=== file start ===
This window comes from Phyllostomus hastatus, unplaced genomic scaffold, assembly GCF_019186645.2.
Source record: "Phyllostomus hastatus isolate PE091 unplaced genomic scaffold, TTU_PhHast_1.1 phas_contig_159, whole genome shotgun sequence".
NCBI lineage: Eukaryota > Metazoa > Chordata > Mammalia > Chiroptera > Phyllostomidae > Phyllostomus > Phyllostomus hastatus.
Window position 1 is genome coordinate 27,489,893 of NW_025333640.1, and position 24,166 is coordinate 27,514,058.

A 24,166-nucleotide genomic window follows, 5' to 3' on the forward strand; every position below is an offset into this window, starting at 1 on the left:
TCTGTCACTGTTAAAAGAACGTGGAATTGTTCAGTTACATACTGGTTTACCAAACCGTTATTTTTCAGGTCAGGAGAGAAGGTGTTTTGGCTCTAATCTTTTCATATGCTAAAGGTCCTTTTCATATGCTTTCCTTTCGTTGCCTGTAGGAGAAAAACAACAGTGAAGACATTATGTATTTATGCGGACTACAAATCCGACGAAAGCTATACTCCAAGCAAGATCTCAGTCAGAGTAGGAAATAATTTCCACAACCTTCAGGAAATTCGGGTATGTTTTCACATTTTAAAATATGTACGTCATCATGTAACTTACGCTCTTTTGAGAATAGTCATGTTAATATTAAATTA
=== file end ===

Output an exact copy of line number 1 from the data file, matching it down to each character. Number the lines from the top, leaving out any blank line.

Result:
This window comes from Phyllostomus hastatus, unplaced genomic scaffold, assembly GCF_019186645.2.